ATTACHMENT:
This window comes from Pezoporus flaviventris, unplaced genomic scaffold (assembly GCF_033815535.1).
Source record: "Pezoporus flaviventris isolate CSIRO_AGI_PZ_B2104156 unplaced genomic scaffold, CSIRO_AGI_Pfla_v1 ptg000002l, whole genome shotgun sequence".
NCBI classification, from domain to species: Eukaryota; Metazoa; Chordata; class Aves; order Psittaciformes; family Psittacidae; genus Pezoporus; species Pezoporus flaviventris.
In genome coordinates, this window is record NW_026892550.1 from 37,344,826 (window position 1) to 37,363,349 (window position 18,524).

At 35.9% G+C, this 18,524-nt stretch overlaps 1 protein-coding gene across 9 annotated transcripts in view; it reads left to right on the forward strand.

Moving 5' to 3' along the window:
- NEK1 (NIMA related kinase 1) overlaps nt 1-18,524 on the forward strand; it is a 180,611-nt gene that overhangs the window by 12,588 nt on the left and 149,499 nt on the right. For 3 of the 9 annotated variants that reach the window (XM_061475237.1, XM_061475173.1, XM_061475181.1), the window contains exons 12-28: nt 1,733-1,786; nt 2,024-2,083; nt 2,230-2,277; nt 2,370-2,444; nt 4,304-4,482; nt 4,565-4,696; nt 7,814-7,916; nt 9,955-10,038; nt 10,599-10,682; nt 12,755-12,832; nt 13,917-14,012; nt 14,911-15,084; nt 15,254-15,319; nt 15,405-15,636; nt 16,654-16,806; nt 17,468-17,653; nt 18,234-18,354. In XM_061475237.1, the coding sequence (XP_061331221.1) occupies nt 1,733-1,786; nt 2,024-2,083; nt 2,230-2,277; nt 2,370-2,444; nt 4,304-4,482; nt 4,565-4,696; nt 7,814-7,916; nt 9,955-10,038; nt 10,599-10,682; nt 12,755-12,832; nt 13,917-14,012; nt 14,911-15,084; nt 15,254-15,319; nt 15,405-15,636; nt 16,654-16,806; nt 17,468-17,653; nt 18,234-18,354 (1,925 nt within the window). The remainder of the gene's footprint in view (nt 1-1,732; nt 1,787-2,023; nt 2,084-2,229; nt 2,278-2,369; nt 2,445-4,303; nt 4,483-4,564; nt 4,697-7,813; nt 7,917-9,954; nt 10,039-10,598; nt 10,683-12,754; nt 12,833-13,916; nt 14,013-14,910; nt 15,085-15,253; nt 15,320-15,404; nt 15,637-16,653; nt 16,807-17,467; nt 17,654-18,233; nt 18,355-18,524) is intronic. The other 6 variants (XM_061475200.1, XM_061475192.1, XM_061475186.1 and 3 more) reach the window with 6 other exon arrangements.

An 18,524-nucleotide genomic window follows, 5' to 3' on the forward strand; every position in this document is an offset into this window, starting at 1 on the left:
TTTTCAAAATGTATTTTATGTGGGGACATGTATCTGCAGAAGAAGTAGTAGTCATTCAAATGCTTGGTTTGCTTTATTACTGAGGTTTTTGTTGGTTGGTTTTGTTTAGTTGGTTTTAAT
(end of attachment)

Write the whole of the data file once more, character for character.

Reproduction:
This window comes from Pezoporus flaviventris, unplaced genomic scaffold (assembly GCF_033815535.1).
Source record: "Pezoporus flaviventris isolate CSIRO_AGI_PZ_B2104156 unplaced genomic scaffold, CSIRO_AGI_Pfla_v1 ptg000002l, whole genome shotgun sequence".
NCBI classification, from domain to species: Eukaryota; Metazoa; Chordata; class Aves; order Psittaciformes; family Psittacidae; genus Pezoporus; species Pezoporus flaviventris.
In genome coordinates, this window is record NW_026892550.1 from 37,344,826 (window position 1) to 37,363,349 (window position 18,524).

At 35.9% G+C, this 18,524-nt stretch overlaps 1 protein-coding gene across 9 annotated transcripts in view; it reads left to right on the forward strand.

Moving 5' to 3' along the window:
- NEK1 (NIMA related kinase 1) overlaps nt 1-18,524 on the forward strand; it is a 180,611-nt gene that overhangs the window by 12,588 nt on the left and 149,499 nt on the right. For 3 of the 9 annotated variants that reach the window (XM_061475237.1, XM_061475173.1, XM_061475181.1), the window contains exons 12-28: nt 1,733-1,786; nt 2,024-2,083; nt 2,230-2,277; nt 2,370-2,444; nt 4,304-4,482; nt 4,565-4,696; nt 7,814-7,916; nt 9,955-10,038; nt 10,599-10,682; nt 12,755-12,832; nt 13,917-14,012; nt 14,911-15,084; nt 15,254-15,319; nt 15,405-15,636; nt 16,654-16,806; nt 17,468-17,653; nt 18,234-18,354. In XM_061475237.1, the coding sequence (XP_061331221.1) occupies nt 1,733-1,786; nt 2,024-2,083; nt 2,230-2,277; nt 2,370-2,444; nt 4,304-4,482; nt 4,565-4,696; nt 7,814-7,916; nt 9,955-10,038; nt 10,599-10,682; nt 12,755-12,832; nt 13,917-14,012; nt 14,911-15,084; nt 15,254-15,319; nt 15,405-15,636; nt 16,654-16,806; nt 17,468-17,653; nt 18,234-18,354 (1,925 nt within the window). The remainder of the gene's footprint in view (nt 1-1,732; nt 1,787-2,023; nt 2,084-2,229; nt 2,278-2,369; nt 2,445-4,303; nt 4,483-4,564; nt 4,697-7,813; nt 7,917-9,954; nt 10,039-10,598; nt 10,683-12,754; nt 12,833-13,916; nt 14,013-14,910; nt 15,085-15,253; nt 15,320-15,404; nt 15,637-16,653; nt 16,807-17,467; nt 17,654-18,233; nt 18,355-18,524) is intronic. The other 6 variants (XM_061475200.1, XM_061475192.1, XM_061475186.1 and 3 more) reach the window with 6 other exon arrangements.

An 18,524-nucleotide genomic window follows, 5' to 3' on the forward strand; every position in this document is an offset into this window, starting at 1 on the left:
TTTTCAAAATGTATTTTATGTGGGGACATGTATCTGCAGAAGAAGTAGTAGTCATTCAAATGCTTGGTTTGCTTTATTACTGAGGTTTTTGTTGGTTGGTTTTGTTTAGTTGGTTTTAAT